Traveling through life’s “winters” reminds me of C. S. Lewis’ books about Narnia, a magical land “where it’s always winter but never Christmas.” In other words, all the negatives of winter dominated Narnia without even the Christmas season to bring light and warmth.

Against all odds, though, Narnia’s 100-year winter did eventually melt into springtime, and it had everything to do with a lion named Aslan. In Lewis’ allegorical story, Aslan represented Jesus Christ, the only One who could rid Narnia of the evil White Witch and her desire to keep Narnia trapped in the debilitating deep freeze of winter.

AslanBut Aslan was “on the move,” and as he was, Narnia began to thaw. The warmth of spring came to the world and ruin came to the wintry White Witch.

As we slog through circumstances that feel like we’re trudging through hip-deep snow, we should remember that the Lord will, indeed, bring an end to our “wintry mix.” Along with a new season, he’ll bring relief and warmth. That’s because Jesus is on the move in our world much like Aslan was moving through Narnia. The big difference is that Aslan was a fantasy; Jesus is real.

Though our problems often come to us much like March comes “in like a lion,” according to God’s control of the calendar, they will “go out like a lamb.” And isn’t it interesting that two of the names of Jesus in Scripture are “The Lion of Judah” and “The Lamb of God.”

We go into our struggles with The Lion and move out of them with The Lamb.

“Praise be to the name of God for ever and ever; wisdom and power are his. He changes times and seasons….” (Daniel 2:21-22)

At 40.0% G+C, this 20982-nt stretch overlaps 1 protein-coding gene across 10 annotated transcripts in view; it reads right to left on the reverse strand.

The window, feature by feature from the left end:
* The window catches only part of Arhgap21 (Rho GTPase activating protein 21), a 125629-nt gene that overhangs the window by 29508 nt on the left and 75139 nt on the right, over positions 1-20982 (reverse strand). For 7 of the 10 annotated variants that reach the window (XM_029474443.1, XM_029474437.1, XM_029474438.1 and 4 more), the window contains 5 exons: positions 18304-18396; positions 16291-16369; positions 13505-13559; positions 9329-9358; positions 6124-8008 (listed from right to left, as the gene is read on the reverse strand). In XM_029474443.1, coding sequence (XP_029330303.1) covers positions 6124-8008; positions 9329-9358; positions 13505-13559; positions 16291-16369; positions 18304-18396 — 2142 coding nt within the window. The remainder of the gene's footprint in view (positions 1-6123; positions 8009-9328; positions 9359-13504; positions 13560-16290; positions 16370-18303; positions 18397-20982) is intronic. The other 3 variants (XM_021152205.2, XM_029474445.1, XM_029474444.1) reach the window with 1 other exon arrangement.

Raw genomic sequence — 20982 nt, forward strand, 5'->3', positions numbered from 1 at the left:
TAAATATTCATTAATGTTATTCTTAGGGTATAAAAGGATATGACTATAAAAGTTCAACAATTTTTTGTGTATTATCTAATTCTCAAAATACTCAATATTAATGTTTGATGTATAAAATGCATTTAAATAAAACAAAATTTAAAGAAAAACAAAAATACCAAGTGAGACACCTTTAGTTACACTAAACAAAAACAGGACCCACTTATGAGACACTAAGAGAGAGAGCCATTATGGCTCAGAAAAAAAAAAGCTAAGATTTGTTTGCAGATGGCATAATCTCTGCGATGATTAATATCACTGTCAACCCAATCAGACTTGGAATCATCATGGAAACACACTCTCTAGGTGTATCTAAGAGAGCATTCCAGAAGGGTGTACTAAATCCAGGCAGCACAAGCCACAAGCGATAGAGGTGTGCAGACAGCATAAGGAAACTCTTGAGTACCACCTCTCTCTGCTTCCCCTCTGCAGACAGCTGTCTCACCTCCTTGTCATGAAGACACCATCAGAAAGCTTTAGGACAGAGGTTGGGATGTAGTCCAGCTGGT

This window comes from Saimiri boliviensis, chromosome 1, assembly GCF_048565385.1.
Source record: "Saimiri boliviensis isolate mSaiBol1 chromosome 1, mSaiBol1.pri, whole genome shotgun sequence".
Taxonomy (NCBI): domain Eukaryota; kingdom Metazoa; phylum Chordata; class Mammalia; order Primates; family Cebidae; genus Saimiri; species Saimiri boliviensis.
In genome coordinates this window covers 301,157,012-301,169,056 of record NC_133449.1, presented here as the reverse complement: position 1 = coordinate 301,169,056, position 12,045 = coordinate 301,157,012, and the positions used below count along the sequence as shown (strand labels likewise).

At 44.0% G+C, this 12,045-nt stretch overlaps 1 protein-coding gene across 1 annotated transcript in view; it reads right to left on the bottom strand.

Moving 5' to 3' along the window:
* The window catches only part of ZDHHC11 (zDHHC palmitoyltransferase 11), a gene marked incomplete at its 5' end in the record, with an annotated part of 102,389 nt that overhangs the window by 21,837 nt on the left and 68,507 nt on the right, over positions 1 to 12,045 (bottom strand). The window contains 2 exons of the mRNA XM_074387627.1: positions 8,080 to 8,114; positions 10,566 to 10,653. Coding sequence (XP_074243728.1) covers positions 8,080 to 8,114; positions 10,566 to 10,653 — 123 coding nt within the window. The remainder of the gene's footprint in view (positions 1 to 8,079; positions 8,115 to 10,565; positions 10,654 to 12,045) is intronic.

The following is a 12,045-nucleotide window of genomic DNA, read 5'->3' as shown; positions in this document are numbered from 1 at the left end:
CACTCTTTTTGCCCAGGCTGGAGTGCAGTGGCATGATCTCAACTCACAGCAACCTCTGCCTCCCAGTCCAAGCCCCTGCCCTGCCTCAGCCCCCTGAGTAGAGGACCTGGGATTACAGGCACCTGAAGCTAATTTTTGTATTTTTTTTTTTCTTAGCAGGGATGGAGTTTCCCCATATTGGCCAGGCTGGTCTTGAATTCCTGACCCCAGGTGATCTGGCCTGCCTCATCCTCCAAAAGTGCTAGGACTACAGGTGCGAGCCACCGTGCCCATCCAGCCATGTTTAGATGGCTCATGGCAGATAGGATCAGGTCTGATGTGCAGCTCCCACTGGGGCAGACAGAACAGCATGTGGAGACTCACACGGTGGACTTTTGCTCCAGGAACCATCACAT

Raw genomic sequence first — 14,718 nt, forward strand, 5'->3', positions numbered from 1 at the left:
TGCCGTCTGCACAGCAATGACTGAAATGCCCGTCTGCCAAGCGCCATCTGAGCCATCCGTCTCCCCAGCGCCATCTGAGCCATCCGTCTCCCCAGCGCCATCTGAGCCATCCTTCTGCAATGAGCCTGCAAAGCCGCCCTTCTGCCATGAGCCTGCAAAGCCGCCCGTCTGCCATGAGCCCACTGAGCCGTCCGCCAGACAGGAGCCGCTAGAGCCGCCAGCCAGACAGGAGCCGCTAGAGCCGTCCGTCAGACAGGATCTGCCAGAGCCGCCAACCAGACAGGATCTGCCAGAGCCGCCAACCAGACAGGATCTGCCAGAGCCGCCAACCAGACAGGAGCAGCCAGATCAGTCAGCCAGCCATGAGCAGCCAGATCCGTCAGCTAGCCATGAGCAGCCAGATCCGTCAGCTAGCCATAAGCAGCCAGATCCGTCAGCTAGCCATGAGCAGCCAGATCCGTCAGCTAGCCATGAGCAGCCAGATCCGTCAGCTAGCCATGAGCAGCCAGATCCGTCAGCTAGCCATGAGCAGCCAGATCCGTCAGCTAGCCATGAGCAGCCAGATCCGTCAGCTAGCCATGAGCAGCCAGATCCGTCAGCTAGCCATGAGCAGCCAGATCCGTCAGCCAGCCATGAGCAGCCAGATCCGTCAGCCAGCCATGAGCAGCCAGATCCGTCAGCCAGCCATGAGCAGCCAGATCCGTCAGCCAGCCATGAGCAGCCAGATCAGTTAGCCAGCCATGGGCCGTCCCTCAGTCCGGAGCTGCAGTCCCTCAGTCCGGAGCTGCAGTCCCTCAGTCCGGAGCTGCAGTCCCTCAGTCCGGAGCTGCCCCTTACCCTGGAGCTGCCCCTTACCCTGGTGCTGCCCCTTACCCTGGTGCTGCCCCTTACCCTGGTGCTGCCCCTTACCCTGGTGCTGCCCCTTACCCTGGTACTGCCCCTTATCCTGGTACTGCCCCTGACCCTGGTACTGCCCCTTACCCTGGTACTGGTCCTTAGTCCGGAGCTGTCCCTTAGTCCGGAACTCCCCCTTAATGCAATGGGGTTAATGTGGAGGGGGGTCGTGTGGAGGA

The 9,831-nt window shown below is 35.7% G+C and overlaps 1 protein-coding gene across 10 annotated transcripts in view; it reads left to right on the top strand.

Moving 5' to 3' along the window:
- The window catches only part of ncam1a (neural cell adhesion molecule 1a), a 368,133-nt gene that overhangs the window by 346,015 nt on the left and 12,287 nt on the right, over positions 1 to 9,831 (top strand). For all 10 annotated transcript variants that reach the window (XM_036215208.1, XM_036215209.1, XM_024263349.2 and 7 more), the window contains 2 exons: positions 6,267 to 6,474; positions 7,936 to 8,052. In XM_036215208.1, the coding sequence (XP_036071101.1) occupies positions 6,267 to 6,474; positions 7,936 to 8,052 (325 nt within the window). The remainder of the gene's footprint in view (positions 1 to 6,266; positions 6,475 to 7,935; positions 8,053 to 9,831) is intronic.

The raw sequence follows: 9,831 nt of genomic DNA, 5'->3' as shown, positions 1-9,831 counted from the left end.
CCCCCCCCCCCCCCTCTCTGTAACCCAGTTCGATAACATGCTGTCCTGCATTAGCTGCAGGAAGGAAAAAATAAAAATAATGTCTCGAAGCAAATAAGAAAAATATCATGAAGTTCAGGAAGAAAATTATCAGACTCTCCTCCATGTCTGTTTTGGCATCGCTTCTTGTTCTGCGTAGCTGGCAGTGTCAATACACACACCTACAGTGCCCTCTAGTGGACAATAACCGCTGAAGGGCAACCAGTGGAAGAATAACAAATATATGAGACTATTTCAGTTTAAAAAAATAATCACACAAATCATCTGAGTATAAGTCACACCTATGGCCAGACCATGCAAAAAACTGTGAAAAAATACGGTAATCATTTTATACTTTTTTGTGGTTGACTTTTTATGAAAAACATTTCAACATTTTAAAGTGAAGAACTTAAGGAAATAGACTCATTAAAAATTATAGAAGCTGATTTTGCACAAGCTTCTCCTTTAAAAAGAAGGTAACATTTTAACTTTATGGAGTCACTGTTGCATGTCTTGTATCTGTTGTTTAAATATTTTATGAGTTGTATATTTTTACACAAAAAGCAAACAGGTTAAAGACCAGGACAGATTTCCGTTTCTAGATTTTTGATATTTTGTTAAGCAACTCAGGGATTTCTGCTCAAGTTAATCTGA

Watch out!

The other day I bought a piece of glass that had a warning attached to it: “This glass may have sharp edges.”

???????????????????????????????The company wanted to make sure every person who purchased their product would be thoroughly informed, so it printed the warning in 19 languages. In other words, it was made as easy as possible for consumers to stay safe.

God has done the same thing with his warnings, not necessarily with 19 languages in one document, but definitely with words. In the Bible he repeats warnings over and over in an effort to persuade us, wanting us to avoid mishaps just like the glass company does.

For some people, listening is all the caution they need to stay out of trouble. God says, “Watch out!” and they do. Others consider themselves the one exception to every rule and plow past warning signs, assuming nothing untoward is going to happen. They figure the odds are in their favor. Still others believe that most warnings are exaggerations, and on that basis they can be disregarded.

But when God says “don’t” followed by “if you do,” it’s more than just a casual suggestion. He’s really saying, “Don’t hurt yourself by doing such and such. Your life will turn out better if you follow the water-tight counsel I’m giving you. Ignore it to your own peril.” Yet setting aside the “peril” part, we can be pros at the ignoring.

Whatever God says goes, and once he has told us to “Watch out,” if we haven’t, he usually lets us find out why we should have. But lest we think all his advice is “you’d better not,” he’s quick to include plenty of “how about this?”

Scripture includes far more positive promises than worrisome warnings. Instead of, “Don’t do this” God often says, “Do this…. and then watch my blessing flow!” So we can either “Watch out!” or just “Watch….” If we heed the warnings and claim the promises, it’s win-win.

As for that sheet of glass with its 19 warnings, I was so intent on studying the different languages that I cut myself on its sharp edges.

“Where there is no guidance, a people falls, but in an abundance of counselors there is safety.” (Proverbs 11:14)